Singer and songwriter Anderson .Paak and producer Knxwledge tread a fine line between playful and provocative on their first full-length collaboration “Yes Lawd!” as NxWorries.
For those familiar with Knxwledge and .Paak, this record may be a little surprising. The production quality and .Paak’s vocals are still present, but the music style is distinctly different. Instead of his usual intense singing and drumming backed by his band “The Free Nationals,” .Paak displays his versatility on this more traditional hip-hop album.
“Yes Lawd!” in essence, serves as a victory lap for the Southern California hip-hop powerhouses. After years of being the new kid on the block, .Paak now revels in his hard-earned fame over the tunes of the beat scene veteran Knxwledge.
The production is laid back and calming throughout the album’s entirety. Some of the loops Knxwledge creates can even be hypnotic and soothing. At no point does the production take priority over vocals or vice versa.
Each song is a careful balancing act between the two. They are weaved together masterfully to create very natural highs and lows, both within individual tracks and throughout the album as a whole.
The two artists have at least two solo studio albums under their belts which have gained considerable recognition for their unique sound over the past few years. Their combined musical experience is immense and is vivaciously displayed as .Paak and Knxwledge play off of each other’s styles throughout the album.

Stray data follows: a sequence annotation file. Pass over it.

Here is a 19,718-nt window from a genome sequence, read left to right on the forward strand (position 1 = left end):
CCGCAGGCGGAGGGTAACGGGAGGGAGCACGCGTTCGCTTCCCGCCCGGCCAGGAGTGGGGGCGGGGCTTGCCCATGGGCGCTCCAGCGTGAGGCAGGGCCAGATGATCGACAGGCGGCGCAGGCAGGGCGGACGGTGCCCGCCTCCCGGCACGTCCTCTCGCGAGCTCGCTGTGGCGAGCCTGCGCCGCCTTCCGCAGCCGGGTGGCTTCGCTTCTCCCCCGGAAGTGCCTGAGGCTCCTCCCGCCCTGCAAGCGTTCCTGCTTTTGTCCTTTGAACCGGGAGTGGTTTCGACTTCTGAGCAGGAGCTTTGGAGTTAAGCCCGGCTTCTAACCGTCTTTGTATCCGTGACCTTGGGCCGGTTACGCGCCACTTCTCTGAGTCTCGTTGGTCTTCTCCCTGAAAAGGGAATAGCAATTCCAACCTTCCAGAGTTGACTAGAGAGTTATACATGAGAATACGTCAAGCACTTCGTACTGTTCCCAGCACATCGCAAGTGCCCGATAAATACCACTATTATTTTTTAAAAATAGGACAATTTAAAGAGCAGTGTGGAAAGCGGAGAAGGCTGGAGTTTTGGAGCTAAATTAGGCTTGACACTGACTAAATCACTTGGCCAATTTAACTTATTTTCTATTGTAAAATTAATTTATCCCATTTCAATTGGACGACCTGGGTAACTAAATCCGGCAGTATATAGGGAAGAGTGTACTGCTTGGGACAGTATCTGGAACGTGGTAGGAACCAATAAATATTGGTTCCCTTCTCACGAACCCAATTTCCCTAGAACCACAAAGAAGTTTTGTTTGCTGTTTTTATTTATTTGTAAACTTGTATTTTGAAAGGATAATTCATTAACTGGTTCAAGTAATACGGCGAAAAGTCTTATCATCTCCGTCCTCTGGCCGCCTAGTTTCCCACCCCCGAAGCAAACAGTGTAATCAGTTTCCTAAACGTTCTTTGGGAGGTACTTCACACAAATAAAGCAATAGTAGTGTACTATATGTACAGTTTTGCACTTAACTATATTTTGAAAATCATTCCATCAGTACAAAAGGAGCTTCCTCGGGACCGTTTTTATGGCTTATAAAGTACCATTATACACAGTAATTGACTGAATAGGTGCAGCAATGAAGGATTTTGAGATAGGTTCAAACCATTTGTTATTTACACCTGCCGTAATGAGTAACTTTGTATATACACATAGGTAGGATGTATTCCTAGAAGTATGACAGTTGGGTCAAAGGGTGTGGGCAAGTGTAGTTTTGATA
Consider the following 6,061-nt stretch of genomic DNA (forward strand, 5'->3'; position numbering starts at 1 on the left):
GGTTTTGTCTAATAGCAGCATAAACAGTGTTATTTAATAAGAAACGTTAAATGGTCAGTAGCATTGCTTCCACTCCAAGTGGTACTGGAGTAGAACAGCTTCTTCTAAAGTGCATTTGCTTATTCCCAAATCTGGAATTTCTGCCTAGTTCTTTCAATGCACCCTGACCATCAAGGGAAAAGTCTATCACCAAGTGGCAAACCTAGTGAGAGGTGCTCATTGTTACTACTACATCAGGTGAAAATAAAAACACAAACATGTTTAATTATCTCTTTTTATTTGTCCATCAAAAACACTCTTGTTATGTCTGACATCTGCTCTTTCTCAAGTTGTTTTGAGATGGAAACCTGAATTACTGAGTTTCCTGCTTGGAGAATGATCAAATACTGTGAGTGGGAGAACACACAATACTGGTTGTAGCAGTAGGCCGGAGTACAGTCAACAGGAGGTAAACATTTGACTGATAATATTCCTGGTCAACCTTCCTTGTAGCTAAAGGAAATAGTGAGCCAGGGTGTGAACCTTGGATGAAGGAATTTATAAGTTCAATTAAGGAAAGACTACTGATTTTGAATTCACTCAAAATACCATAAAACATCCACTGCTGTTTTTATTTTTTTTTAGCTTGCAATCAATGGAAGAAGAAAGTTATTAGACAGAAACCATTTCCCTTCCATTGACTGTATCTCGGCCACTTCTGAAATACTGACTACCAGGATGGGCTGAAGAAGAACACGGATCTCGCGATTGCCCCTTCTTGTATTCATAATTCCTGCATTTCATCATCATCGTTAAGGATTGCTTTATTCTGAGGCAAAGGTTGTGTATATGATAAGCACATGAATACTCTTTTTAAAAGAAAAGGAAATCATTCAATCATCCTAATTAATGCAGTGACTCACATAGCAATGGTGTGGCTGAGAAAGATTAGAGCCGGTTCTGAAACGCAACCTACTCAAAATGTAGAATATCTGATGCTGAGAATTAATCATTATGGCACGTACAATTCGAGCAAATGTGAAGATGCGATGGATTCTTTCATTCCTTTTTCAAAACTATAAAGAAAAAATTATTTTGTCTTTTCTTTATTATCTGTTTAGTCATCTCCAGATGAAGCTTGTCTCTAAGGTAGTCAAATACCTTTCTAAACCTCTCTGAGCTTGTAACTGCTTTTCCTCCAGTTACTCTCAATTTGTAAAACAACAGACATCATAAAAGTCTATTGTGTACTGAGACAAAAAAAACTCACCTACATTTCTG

On the track “Kutless,” .Paak’s playful tendency to flow between singing and rapping is brought under control by the minimalist beat. Furthermore, Knxwledge creates the perfect soundscape for .Paak to play with in the song “Get Bigger / Do U Luv,” as the singer looks back on the struggles and accomplishments he faced when he struck out on his own at the age of 17.
What he achieved during his rise to stardom and how he deals with it are most prominently displayed on the standout track of the album “Suede.” The song showcases .Paak’s success while making it clear that it has not completely gone to his head as he writes off the lifestyle of a player who has multiple women.
This recurring theme is also present on the track “Sidepiece” while he verbalizes his commitment to the woman of his dreams despite the temptations of the lifestyle that touring comes with. Some of .Paak’s motivation and love for this woman is shown when he explicitly chronicles just a few of his favorite sexual acts on “Lyk Dis.”
However, .Paak’s newfound fame is not without its hardships. Throughout the album he recounts a number of troubles that come with such tremendous success. “H.A.N.” is a comical retelling of .Paak’s encounters with trifling artists that try to use his fame to promote their mixtapes, which leads into one of the album’s many skits.
Although they aren’t formally labeled on the tracklist, the skits are a vital part of the “Yes Lawd!” composition. They bring a bit of levity and flow to the album throughout its 48-minute run time.
With most of the 19 tracks running for around three minutes or less, the skits serve as excellent interludes between the short songs. The skits even become self-referential as the sample from the cartoon, “Rick and Morty,” at the end of “Can’t Stop” calls back to lyrics found in the song “Wngs.”
“Yes Lawd!” is an accomplishment on every front and it shines among this year’s hip-hop releases. Whether it’s a raunchy song about passionate lovemaking or a skit about scientists inventing a new way to kick someone’s rear end, the album stands tall on its own two feet.
The duo creates a noise that is wholly their own as they bring together .Paak’s soulful vocals and Knxwledge’s experimental and jazzy production. The care put into this album shows, and listeners will likely find themselves eagerly scouring every available outlet to find .Paak and Knxwledge’s solo work.